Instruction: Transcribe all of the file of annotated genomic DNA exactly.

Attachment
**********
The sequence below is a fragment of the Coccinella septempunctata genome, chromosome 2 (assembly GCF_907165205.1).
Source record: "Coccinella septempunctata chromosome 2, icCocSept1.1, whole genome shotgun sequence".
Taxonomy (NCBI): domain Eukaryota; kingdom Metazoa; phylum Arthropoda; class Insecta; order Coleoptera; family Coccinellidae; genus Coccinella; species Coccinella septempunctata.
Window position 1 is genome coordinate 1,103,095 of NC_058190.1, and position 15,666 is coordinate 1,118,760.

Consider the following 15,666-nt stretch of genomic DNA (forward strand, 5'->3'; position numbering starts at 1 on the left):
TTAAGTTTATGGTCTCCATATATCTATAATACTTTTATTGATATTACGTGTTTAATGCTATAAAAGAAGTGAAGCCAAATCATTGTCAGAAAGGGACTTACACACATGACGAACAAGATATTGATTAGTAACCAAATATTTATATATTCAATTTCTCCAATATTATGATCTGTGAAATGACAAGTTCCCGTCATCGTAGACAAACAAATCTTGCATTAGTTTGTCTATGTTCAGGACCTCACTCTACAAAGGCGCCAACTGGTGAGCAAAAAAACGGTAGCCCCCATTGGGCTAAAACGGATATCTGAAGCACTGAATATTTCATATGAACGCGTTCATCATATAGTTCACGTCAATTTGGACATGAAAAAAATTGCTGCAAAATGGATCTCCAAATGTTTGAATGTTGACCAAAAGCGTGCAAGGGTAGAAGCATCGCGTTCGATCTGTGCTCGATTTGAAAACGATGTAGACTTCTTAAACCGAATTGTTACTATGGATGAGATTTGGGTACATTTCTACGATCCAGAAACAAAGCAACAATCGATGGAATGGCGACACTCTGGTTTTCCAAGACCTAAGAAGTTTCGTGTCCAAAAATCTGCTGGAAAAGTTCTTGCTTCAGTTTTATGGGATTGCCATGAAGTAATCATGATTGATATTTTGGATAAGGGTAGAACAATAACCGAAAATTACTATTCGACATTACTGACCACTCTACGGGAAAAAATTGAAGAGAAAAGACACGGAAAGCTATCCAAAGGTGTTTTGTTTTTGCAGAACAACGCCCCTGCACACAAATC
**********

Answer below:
The sequence below is a fragment of the Coccinella septempunctata genome, chromosome 2 (assembly GCF_907165205.1).
Source record: "Coccinella septempunctata chromosome 2, icCocSept1.1, whole genome shotgun sequence".
Taxonomy (NCBI): domain Eukaryota; kingdom Metazoa; phylum Arthropoda; class Insecta; order Coleoptera; family Coccinellidae; genus Coccinella; species Coccinella septempunctata.
Window position 1 is genome coordinate 1,103,095 of NC_058190.1, and position 15,666 is coordinate 1,118,760.

Consider the following 15,666-nt stretch of genomic DNA (forward strand, 5'->3'; position numbering starts at 1 on the left):
TTAAGTTTATGGTCTCCATATATCTATAATACTTTTATTGATATTACGTGTTTAATGCTATAAAAGAAGTGAAGCCAAATCATTGTCAGAAAGGGACTTACACACATGACGAACAAGATATTGATTAGTAACCAAATATTTATATATTCAATTTCTCCAATATTATGATCTGTGAAATGACAAGTTCCCGTCATCGTAGACAAACAAATCTTGCATTAGTTTGTCTATGTTCAGGACCTCACTCTACAAAGGCGCCAACTGGTGAGCAAAAAAACGGTAGCCCCCATTGGGCTAAAACGGATATCTGAAGCACTGAATATTTCATATGAACGCGTTCATCATATAGTTCACGTCAATTTGGACATGAAAAAAATTGCTGCAAAATGGATCTCCAAATGTTTGAATGTTGACCAAAAGCGTGCAAGGGTAGAAGCATCGCGTTCGATCTGTGCTCGATTTGAAAACGATGTAGACTTCTTAAACCGAATTGTTACTATGGATGAGATTTGGGTACATTTCTACGATCCAGAAACAAAGCAACAATCGATGGAATGGCGACACTCTGGTTTTCCAAGACCTAAGAAGTTTCGTGTCCAAAAATCTGCTGGAAAAGTTCTTGCTTCAGTTTTATGGGATTGCCATGAAGTAATCATGATTGATATTTTGGATAAGGGTAGAACAATAACCGAAAATTACTATTCGACATTACTGACCACTCTACGGGAAAAAATTGAAGAGAAAAGACACGGAAAGCTATCCAAAGGTGTTTTGTTTTTGCAGAACAACGCCCCTGCACACAAATC